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I deploy machine learning models (typically GPU) to a variety of environments. I work sort of at the edge of ML R&D and devops, so I am really big into reproducibility, and one thing that drives me nuts is when models output similar but not byte-for-byte identical values, frustrating any hash-based automated testing. For example, here is a score from the same sample, inference model, code, container image, etc, but one is on a Titan, one is on an RTX 2080.

Titan X  = 0.9887396097183228
RTX 2080 = 0.9887396693229675

That's a relative error of 6.0e-08 or about 60 parts-per-billion. Obviously, this is the "same number", well within the weirdness of IEEE 754 and GPU processing.

I'd like to truncate the output of my algos, as this simplifies the job of automated testing, but the question then becomes, how to round to achieve this, and how much precision? Sounds simple, but take for example this note on numpy.around

Results may also be surprising due to the inexact representation of decimal fractions in the IEEE floating point standard [R9] and errors introduced when scaling by powers of ten.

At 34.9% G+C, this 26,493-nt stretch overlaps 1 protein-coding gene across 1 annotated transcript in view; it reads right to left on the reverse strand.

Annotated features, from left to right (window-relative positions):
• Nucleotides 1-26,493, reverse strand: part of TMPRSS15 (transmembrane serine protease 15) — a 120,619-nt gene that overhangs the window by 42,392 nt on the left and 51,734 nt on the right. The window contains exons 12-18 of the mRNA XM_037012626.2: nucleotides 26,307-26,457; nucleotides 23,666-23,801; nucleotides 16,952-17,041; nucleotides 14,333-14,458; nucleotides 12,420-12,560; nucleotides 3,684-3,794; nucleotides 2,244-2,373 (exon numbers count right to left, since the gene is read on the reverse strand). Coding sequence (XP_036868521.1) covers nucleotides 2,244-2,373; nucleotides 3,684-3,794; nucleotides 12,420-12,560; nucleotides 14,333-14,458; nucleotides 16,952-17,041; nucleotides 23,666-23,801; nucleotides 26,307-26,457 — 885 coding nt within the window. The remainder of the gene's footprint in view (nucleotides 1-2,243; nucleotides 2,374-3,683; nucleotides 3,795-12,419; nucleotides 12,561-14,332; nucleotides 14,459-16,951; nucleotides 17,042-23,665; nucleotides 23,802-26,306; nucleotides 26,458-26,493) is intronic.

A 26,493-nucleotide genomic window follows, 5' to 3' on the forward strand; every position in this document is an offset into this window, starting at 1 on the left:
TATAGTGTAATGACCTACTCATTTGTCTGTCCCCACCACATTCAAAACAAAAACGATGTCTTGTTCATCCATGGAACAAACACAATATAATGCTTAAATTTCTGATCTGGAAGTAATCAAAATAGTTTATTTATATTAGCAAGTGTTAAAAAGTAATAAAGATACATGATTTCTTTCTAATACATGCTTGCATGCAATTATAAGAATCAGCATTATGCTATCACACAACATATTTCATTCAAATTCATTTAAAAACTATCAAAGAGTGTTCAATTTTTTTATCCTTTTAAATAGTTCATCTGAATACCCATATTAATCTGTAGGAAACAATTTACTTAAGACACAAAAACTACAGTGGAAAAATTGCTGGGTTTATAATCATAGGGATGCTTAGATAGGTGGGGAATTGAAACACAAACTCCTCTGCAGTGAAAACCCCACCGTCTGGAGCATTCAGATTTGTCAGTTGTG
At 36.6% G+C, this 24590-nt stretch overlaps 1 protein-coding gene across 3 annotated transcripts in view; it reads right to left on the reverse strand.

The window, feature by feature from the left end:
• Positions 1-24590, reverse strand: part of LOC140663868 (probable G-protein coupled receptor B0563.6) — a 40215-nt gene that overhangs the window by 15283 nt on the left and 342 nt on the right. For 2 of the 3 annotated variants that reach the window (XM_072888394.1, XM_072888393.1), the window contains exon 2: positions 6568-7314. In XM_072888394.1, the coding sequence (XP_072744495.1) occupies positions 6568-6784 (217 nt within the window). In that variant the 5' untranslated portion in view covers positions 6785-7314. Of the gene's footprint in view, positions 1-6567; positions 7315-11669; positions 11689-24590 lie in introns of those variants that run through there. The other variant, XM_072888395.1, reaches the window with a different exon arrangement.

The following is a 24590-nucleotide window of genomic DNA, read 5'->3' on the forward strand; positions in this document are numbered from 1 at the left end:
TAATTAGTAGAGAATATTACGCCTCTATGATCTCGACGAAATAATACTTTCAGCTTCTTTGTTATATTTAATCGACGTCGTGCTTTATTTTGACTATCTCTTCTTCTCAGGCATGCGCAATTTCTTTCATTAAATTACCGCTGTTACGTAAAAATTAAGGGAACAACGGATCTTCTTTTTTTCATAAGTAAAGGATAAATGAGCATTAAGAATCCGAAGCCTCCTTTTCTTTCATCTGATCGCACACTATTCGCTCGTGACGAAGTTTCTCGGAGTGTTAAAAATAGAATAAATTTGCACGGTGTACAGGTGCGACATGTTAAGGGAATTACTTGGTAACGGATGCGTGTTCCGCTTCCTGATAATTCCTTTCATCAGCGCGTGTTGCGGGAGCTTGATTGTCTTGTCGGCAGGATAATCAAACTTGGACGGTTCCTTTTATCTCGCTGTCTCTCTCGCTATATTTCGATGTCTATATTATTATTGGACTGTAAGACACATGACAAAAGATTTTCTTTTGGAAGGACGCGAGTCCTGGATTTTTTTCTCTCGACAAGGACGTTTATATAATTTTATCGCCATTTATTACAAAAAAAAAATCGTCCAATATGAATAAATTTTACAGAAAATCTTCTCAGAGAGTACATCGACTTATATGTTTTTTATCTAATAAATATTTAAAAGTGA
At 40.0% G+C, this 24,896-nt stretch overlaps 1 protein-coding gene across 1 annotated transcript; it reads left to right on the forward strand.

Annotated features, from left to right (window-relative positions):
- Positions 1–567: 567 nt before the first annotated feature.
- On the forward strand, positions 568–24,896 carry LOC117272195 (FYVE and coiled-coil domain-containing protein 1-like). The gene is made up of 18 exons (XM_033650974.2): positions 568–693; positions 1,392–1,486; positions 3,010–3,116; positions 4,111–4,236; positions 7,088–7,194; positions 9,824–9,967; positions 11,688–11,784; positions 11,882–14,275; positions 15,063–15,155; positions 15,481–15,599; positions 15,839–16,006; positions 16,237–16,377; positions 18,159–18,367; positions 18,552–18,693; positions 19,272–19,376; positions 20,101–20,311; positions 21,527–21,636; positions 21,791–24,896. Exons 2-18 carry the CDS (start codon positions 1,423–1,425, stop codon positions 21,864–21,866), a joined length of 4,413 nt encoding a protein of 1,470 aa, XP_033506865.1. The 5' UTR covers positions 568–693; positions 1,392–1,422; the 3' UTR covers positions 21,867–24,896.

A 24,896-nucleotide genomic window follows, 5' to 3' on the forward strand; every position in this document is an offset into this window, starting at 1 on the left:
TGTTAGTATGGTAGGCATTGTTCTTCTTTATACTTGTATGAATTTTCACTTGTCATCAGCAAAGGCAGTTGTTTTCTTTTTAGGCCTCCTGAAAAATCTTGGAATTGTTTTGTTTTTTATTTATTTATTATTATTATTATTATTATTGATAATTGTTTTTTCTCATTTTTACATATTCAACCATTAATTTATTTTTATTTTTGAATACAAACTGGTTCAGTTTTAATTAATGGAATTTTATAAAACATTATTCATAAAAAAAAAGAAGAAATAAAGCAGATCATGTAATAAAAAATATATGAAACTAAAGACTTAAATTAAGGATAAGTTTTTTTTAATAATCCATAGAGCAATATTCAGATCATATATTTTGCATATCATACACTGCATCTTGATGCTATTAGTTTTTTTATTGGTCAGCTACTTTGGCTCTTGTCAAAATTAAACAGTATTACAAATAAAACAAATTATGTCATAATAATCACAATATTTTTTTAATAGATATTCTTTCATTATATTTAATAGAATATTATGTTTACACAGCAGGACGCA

One part-per-million (for typically 0.0-1.0 confidence values) seems reasonable but I'm not sure if there are any subtle gotchas with this approach.

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I'm not expert in this but as far as I know the proper way to test for equality modulo floating point imprecision is to compare the differences of the two values, i.e. instead of:

trunc(a) == trunc(b) 

one would do:

abs(a-b) <= epsilon

where epsilon is the constant which represents an acceptable difference, e.g. $10^{-6}$. Of course this requires to read the two values and calculate the difference, instead of simply comparing one against the other.

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  • $\begingroup$ abs(a - b) < epsilon is currently what I do when I am explicitly checking if two values are congruent, usually with e=1e-6. After a bit of digging, I found numpy.isclose, which is very similar but also provides a relative tolerance. It has a big honkin caveat about the default absolute tolerance of 1e-8 for values near zero. Incidentally this is the same magnitude as my inter-gpu difference. $\endgroup$ – DeusXMachina Dec 18 '19 at 16:13

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